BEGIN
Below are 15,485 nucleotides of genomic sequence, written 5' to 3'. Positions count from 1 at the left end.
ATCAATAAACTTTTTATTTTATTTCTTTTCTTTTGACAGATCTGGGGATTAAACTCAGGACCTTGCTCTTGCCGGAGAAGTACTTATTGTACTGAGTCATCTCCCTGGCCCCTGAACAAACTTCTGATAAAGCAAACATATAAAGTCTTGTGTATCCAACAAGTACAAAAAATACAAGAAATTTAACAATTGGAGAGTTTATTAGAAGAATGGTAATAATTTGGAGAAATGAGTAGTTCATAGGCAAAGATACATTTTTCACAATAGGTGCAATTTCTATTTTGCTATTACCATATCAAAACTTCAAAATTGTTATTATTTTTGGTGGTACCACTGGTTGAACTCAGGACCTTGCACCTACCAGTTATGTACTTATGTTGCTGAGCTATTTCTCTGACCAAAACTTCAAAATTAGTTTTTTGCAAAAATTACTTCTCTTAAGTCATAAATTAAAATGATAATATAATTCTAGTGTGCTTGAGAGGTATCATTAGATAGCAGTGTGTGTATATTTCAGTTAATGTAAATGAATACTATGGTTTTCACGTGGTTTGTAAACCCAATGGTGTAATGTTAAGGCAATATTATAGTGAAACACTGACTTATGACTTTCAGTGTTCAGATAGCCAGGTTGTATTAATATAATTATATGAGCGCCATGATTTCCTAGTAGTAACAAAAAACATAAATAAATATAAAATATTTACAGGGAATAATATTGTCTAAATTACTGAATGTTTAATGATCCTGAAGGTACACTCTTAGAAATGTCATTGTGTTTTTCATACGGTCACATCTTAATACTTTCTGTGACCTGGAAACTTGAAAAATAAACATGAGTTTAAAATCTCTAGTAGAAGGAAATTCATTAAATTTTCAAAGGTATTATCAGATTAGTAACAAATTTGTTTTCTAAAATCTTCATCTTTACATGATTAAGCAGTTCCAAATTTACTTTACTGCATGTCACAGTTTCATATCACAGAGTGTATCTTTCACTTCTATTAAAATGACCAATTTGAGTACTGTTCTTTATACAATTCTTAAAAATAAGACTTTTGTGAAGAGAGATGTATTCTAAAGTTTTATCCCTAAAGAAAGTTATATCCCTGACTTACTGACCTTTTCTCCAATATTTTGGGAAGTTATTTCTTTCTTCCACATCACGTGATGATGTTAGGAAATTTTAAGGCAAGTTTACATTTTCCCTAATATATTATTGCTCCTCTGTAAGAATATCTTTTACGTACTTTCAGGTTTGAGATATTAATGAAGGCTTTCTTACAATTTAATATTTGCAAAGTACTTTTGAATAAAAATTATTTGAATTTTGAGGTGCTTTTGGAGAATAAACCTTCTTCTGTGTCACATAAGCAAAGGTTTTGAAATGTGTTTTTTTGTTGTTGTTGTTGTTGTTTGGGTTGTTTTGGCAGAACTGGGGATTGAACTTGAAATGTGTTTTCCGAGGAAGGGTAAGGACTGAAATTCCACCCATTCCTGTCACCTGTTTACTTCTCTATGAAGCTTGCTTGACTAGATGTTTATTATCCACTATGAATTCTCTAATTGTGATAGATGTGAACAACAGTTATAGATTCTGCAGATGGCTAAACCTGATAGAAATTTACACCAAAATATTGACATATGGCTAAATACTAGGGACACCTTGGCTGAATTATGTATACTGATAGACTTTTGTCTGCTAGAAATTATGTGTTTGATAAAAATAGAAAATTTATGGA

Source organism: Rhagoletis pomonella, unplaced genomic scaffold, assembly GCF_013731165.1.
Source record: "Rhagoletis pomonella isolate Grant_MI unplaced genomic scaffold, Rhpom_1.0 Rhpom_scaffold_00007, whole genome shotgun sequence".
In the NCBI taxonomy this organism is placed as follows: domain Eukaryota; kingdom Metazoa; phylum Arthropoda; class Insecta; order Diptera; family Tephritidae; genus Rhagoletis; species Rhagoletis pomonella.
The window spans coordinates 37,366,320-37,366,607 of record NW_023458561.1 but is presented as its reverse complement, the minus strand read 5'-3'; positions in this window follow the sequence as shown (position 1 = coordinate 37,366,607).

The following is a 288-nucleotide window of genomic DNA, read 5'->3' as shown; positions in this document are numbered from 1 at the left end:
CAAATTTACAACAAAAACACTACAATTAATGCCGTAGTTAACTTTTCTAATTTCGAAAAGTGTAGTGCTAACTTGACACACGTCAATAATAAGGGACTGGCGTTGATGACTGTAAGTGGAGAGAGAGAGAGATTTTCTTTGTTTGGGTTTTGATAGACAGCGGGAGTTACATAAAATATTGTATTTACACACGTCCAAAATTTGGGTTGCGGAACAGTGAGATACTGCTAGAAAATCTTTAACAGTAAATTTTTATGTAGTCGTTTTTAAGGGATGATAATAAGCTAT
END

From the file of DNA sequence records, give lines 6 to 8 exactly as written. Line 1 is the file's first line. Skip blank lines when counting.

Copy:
The window spans coordinates 37,366,320-37,366,607 of record NW_023458561.1 but is presented as its reverse complement, the minus strand read 5'-3'; positions in this window follow the sequence as shown (position 1 = coordinate 37,366,607).

The following is a 288-nucleotide window of genomic DNA, read 5'->3' as shown; positions in this document are numbered from 1 at the left end:
CAAATTTACAACAAAAACACTACAATTAATGCCGTAGTTAACTTTTCTAATTTCGAAAAGTGTAGTGCTAACTTGACACACGTCAATAATAAGGGACTGGCGTTGATGACTGTAAGTGGAGAGAGAGAGAGATTTTCTTTGTTTGGGTTTTGATAGACAGCGGGAGTTACATAAAATATTGTATTTACACACGTCCAAAATTTGGGTTGCGGAACAGTGAGATACTGCTAGAAAATCTTTAACAGTAAATTTTTATGTAGTCGTTTTTAAGGGATGATAATAAGCTAT